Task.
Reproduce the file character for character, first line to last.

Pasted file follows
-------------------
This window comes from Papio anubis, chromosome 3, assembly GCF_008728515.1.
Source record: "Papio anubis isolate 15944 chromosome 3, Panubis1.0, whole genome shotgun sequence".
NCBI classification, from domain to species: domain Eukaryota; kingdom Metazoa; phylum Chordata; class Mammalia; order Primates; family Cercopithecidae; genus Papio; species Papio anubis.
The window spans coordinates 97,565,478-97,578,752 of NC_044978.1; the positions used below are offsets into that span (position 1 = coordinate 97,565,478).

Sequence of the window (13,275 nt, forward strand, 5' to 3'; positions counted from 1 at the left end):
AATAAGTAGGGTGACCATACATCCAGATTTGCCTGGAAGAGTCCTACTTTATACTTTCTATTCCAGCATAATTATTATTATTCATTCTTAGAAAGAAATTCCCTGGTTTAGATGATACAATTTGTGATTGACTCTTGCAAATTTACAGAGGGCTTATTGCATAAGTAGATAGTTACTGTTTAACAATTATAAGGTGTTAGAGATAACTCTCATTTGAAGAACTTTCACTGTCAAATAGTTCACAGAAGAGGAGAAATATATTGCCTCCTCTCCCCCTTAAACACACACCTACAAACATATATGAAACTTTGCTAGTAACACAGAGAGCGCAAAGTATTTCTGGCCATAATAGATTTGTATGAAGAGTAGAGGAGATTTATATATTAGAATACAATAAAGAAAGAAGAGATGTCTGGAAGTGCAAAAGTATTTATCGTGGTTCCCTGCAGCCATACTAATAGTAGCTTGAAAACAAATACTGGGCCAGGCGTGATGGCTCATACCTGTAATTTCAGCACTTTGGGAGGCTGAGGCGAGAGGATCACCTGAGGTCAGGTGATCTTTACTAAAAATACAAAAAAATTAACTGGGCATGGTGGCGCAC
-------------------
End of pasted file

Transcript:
This window comes from Papio anubis, chromosome 3, assembly GCF_008728515.1.
Source record: "Papio anubis isolate 15944 chromosome 3, Panubis1.0, whole genome shotgun sequence".
NCBI classification, from domain to species: domain Eukaryota; kingdom Metazoa; phylum Chordata; class Mammalia; order Primates; family Cercopithecidae; genus Papio; species Papio anubis.
The window spans coordinates 97,565,478-97,578,752 of NC_044978.1; the positions used below are offsets into that span (position 1 = coordinate 97,565,478).

Sequence of the window (13,275 nt, forward strand, 5' to 3'; positions counted from 1 at the left end):
AATAAGTAGGGTGACCATACATCCAGATTTGCCTGGAAGAGTCCTACTTTATACTTTCTATTCCAGCATAATTATTATTATTCATTCTTAGAAAGAAATTCCCTGGTTTAGATGATACAATTTGTGATTGACTCTTGCAAATTTACAGAGGGCTTATTGCATAAGTAGATAGTTACTGTTTAACAATTATAAGGTGTTAGAGATAACTCTCATTTGAAGAACTTTCACTGTCAAATAGTTCACAGAAGAGGAGAAATATATTGCCTCCTCTCCCCCTTAAACACACACCTACAAACATATATGAAACTTTGCTAGTAACACAGAGAGCGCAAAGTATTTCTGGCCATAATAGATTTGTATGAAGAGTAGAGGAGATTTATATATTAGAATACAATAAAGAAAGAAGAGATGTCTGGAAGTGCAAAAGTATTTATCGTGGTTCCCTGCAGCCATACTAATAGTAGCTTGAAAACAAATACTGGGCCAGGCGTGATGGCTCATACCTGTAATTTCAGCACTTTGGGAGGCTGAGGCGAGAGGATCACCTGAGGTCAGGTGATCTTTACTAAAAATACAAAAAAATTAACTGGGCATGGTGGCGCAC